Dealing with mental health concerns is common. Seeking out support is one of the best things you can do to improve your quality of life and take steps to feel better. Knowing how to access mental health support can make it simpler to find the right care for you.
Common Signs Of Mental Health Concerns
Everyone’s mental health concerns look different. However, there are some common signs that someone may be struggling. If you or a loved one are dealing with any of the symptoms below, you may want to consider reaching out for help, according to the Mayo Clinic:
- Confused thinking
- Lasting feelings of depression or sadness
- Excessive worry and fear
- Big shifts in eating or sleeping habits
- Avoiding friends and social activities
- Substance use
- Major mood swings
Explore other common symptoms and warning signs on Mayo Clinic's website.
If it’s an emergency, call 988 to reach the National Suicide Prevention Hotline or go to your nearest emergency room.
How To Find Mental Health Support
Mental health support looks different for everyone. Talking to your primary care doctor is a good first step. They can help you come up with a treatment plan. That means they may prescribe medication, suggest lifestyle changes, or recommend you connect with a therapist.
Therapy can be a helpful way to sort through your emotions as you work to heal, grow, cope, and recover. If you do seek therapy, consider choosing a therapist in your plan’s network, which can save you money. Here are two ways to find a therapist:
- If you’re part of Anthem’s Employee Assistance Program, you can find professional, confidential counseling for you and your household members, including a set number of visits each year at no cost. Log in at anthem.com/eap to begin. Call the EAP phone number listed on the home page for more information about your visits
- If you don't have an EAP, you can still find a therapist in your Anthem health plan’s network. Log in to anthem.com or the Sydney℠ Health app and use the Find Care feature to search by location or specialty
Choosing A Therapist
As you reach out to therapists, take time to make sure it feels like a good match. A therapist should be someone you trust, makes you feel comfortable, and is in sync with your goals and values.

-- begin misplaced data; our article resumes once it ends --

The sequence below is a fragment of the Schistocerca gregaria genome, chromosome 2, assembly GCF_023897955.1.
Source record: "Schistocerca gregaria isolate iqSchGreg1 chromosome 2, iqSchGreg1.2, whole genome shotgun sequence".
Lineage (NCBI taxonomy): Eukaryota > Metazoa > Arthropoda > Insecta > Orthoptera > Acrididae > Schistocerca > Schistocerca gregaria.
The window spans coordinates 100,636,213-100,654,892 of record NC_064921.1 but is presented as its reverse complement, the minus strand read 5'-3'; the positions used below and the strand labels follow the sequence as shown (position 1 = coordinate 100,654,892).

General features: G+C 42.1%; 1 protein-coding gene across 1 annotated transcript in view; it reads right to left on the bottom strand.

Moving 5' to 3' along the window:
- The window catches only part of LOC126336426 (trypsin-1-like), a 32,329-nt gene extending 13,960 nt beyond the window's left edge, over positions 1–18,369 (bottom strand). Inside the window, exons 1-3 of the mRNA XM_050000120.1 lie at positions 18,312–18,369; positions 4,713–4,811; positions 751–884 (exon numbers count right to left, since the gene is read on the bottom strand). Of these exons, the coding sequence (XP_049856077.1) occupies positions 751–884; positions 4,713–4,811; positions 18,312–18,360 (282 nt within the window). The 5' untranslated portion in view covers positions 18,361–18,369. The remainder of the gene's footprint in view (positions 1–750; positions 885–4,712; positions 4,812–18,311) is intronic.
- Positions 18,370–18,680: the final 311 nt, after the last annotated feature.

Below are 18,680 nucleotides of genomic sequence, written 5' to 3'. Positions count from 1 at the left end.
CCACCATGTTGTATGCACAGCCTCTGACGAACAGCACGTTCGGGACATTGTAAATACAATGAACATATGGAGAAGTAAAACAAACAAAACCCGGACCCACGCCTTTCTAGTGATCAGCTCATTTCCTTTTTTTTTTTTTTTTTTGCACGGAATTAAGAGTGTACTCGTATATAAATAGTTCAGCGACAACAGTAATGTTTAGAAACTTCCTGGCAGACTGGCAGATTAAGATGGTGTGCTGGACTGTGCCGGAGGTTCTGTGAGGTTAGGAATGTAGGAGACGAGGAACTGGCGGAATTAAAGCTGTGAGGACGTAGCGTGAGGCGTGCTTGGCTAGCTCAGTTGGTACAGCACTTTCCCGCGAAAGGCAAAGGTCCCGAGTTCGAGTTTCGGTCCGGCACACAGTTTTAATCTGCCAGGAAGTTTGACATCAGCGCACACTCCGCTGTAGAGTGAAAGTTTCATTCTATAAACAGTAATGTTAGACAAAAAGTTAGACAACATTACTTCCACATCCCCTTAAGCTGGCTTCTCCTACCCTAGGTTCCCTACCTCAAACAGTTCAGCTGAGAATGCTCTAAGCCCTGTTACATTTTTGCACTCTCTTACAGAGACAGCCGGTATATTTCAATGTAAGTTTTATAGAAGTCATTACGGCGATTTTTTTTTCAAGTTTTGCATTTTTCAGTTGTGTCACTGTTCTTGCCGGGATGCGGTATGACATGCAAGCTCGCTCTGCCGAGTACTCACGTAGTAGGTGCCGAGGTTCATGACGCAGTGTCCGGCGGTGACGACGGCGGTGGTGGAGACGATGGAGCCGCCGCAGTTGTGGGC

Once you’ve explained what you’re going through, consider asking potential therapists a few questions to see if you think you will be a good fit. These are a good place to start, according to NAMI:
- What problems or symptoms can you help me with?
- How do you explain why I have these problems or symptoms?
- How many sessions will this take?
- What training do you have to provide treatment for my specific problems or symptoms?
- How will we monitor my progress?
Consider Virtual Visits
Many therapists also offer virtual visits, which might be a convenient option for you. You can have an appointment from the comfort of your home, as long as you have a smartphone, tablet, or computer and a good internet connection.
As you search for therapists, ask if they offer virtual visits. You can also access virtual therapy online through the Sydney℠ Health app, anthem.com, or the Anthem Employee Assistance Program, if you have it.
We’re Here To Help
If you have access to the Anthem Employee Assistance Program, log in at anthem.com/eap to explore articles, podcasts, and videos on dozens of mental health topics.
If you have questions about how your Anthem plan covers mental health and virtual visits, or need help finding a therapist or other mental health professional in your plan’s network, chat with us in the Sydney Health app or anthem.com. You can also call Member Services at the number on your health plan ID card.
In addition to using a telehealth service, you can receive in-person or virtual care from your own doctor or another healthcare provider in your plan’s network. If you receive care from a doctor or healthcare provider not in your plan’s network, your share of the costs may be higher. You may also receive a bill for any charges not covered by your health plan.
Appointments are subject to the availability of a therapist. Online counseling is not appropriate for all kinds of issues. If you are in crisis or having suicidal thoughts, it’s important that you seek help immediately. Please call the National Suicide Prevention Lifeline 24/7 at 988, or dial 911 for help. If your issue is an emergency, call 911 or go to your nearest emergency room
Sydney Health is offered through an arrangement with Carelon Digital Platforms, a separate company offering mobile application services on behalf of your health plan
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